In the news for over 20 years, HIV/AIDS is a continuing story with many aspects. One of them is the failure of scientists to develop an AIDS vaccine. Now, researchers have pinpointed a primary obstacle to achieving success, according to study findings published in the Proceedings of the National Academy of Sciences and reported by HealthDay News.

After conducting tests with mice, researchers discovered B cells (produced by the immune system) with the potential to make antibodies against HIV. (HIV is the virus that causes AIDS.) The bad news is that the immune system regards these cells as intruders and destroys them.

But there is an up side to this downbeat story.

“The good news is that while about 85 percent of the ‘right’ kind of B cells are eliminated, about 15 percent survive and wind up in circulating blood, but are turned off,” said Laurent Verkoczy, study author and an assistant professor of medicine at Duke University Medical Center. “One goal in vaccine design may be to figure out how to wake them up so they can go to work.”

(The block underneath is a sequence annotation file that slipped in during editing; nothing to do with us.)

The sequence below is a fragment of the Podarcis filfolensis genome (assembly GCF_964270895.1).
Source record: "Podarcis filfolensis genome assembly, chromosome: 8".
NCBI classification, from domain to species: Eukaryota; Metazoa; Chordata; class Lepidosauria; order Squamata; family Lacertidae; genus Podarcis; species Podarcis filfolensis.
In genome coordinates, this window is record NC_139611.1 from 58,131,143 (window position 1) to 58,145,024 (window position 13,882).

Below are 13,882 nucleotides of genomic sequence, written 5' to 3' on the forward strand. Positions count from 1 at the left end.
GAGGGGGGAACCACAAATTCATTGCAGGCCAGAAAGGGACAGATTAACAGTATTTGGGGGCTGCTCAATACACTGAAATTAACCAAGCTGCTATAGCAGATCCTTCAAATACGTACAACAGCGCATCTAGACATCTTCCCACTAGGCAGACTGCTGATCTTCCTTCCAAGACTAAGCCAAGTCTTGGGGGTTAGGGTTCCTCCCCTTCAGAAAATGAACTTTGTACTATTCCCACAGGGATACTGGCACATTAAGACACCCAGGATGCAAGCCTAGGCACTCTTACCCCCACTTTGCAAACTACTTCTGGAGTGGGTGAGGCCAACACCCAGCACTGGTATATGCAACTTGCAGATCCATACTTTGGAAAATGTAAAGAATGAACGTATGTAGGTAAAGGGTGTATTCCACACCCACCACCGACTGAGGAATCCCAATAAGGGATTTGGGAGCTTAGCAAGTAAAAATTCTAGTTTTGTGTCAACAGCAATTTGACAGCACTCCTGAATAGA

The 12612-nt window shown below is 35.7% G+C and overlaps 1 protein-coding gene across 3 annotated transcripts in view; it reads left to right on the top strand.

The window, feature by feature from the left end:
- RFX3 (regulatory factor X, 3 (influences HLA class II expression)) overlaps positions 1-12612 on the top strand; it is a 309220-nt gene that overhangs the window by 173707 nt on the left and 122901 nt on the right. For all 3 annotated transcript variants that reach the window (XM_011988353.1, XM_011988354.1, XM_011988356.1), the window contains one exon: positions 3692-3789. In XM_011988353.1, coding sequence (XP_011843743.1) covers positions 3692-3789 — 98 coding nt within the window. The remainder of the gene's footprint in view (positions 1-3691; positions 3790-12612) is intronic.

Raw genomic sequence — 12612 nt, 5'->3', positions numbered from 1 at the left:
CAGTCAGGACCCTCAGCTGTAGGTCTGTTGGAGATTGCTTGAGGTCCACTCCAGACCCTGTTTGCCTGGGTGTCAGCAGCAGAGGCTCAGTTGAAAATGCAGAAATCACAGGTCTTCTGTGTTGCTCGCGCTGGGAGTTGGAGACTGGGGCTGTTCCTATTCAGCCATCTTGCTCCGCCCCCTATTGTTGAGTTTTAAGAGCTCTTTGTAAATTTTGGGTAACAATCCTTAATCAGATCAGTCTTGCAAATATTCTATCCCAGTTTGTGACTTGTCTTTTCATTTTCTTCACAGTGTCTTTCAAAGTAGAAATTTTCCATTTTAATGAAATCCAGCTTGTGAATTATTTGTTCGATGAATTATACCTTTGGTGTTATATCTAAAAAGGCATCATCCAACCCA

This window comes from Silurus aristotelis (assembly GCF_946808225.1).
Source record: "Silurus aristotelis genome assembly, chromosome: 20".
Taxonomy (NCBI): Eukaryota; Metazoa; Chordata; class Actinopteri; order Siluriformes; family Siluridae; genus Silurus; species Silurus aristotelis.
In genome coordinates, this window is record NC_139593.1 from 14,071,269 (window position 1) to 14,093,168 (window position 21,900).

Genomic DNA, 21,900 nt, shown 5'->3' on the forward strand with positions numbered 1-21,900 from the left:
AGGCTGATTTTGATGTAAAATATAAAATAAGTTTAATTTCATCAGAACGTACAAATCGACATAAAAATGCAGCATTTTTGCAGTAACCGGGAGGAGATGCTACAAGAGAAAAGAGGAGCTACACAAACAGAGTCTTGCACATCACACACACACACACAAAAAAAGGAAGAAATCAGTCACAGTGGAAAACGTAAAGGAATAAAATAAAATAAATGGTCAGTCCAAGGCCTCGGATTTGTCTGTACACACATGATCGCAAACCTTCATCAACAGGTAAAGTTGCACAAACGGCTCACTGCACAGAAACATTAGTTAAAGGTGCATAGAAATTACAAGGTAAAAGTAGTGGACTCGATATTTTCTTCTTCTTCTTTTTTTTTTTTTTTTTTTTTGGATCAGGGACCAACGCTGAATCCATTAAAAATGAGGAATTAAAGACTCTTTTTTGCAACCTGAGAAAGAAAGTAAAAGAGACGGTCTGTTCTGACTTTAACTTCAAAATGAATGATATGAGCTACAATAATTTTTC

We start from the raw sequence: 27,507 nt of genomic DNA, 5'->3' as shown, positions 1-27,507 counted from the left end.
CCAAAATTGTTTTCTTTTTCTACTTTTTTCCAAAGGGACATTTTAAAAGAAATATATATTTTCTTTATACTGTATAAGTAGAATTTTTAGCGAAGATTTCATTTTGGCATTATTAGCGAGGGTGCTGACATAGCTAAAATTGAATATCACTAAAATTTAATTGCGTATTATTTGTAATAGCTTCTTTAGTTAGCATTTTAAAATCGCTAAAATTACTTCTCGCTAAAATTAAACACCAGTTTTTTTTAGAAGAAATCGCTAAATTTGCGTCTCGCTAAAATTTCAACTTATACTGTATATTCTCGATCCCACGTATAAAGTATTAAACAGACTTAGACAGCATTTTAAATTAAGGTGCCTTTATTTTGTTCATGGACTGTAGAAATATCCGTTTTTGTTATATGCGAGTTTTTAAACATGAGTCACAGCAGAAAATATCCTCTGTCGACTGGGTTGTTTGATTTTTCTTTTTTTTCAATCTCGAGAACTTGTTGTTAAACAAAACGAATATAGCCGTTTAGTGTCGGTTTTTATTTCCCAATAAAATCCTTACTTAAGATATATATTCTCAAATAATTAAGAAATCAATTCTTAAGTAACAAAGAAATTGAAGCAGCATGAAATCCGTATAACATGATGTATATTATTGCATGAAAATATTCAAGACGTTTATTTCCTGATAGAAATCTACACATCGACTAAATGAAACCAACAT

Researchers intend to perform additional mouse studies to find ways to coax the immune system into allowing production of antibodies that can block HIV.

Visit RH’s sister website to learn more about AIDS vaccines.